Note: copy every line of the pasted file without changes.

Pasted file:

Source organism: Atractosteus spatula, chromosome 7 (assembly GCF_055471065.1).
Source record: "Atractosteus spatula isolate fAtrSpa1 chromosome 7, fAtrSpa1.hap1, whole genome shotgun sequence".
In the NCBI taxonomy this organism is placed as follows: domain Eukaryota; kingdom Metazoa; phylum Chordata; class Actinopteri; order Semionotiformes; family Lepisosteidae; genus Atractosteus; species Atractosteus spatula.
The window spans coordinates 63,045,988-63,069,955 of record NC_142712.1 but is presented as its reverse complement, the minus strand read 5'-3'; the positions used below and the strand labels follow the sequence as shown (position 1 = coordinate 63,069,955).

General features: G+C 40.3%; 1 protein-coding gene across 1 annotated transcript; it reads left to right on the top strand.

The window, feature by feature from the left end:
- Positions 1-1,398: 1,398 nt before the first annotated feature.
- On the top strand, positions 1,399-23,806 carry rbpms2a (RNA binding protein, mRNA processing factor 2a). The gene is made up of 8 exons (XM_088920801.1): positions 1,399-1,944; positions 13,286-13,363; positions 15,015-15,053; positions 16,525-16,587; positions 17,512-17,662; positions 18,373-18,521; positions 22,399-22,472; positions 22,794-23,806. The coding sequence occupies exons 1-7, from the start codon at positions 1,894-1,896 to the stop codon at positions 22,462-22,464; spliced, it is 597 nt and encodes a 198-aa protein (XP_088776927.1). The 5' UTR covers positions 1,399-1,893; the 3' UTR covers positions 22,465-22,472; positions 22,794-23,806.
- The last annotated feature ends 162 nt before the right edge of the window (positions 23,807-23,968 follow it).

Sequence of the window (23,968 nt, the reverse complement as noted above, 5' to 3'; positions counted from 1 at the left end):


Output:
Source organism: Atractosteus spatula, chromosome 7 (assembly GCF_055471065.1).
Source record: "Atractosteus spatula isolate fAtrSpa1 chromosome 7, fAtrSpa1.hap1, whole genome shotgun sequence".
In the NCBI taxonomy this organism is placed as follows: domain Eukaryota; kingdom Metazoa; phylum Chordata; class Actinopteri; order Semionotiformes; family Lepisosteidae; genus Atractosteus; species Atractosteus spatula.
The window spans coordinates 63,045,988-63,069,955 of record NC_142712.1 but is presented as its reverse complement, the minus strand read 5'-3'; the positions used below and the strand labels follow the sequence as shown (position 1 = coordinate 63,069,955).

General features: G+C 40.3%; 1 protein-coding gene across 1 annotated transcript; it reads left to right on the top strand.

The window, feature by feature from the left end:
- Positions 1-1,398: 1,398 nt before the first annotated feature.
- On the top strand, positions 1,399-23,806 carry rbpms2a (RNA binding protein, mRNA processing factor 2a). The gene is made up of 8 exons (XM_088920801.1): positions 1,399-1,944; positions 13,286-13,363; positions 15,015-15,053; positions 16,525-16,587; positions 17,512-17,662; positions 18,373-18,521; positions 22,399-22,472; positions 22,794-23,806. The coding sequence occupies exons 1-7, from the start codon at positions 1,894-1,896 to the stop codon at positions 22,462-22,464; spliced, it is 597 nt and encodes a 198-aa protein (XP_088776927.1). The 5' UTR covers positions 1,399-1,893; the 3' UTR covers positions 22,465-22,472; positions 22,794-23,806.
- The last annotated feature ends 162 nt before the right edge of the window (positions 23,807-23,968 follow it).

Sequence of the window (23,968 nt, the reverse complement as noted above, 5' to 3'; positions counted from 1 at the left end):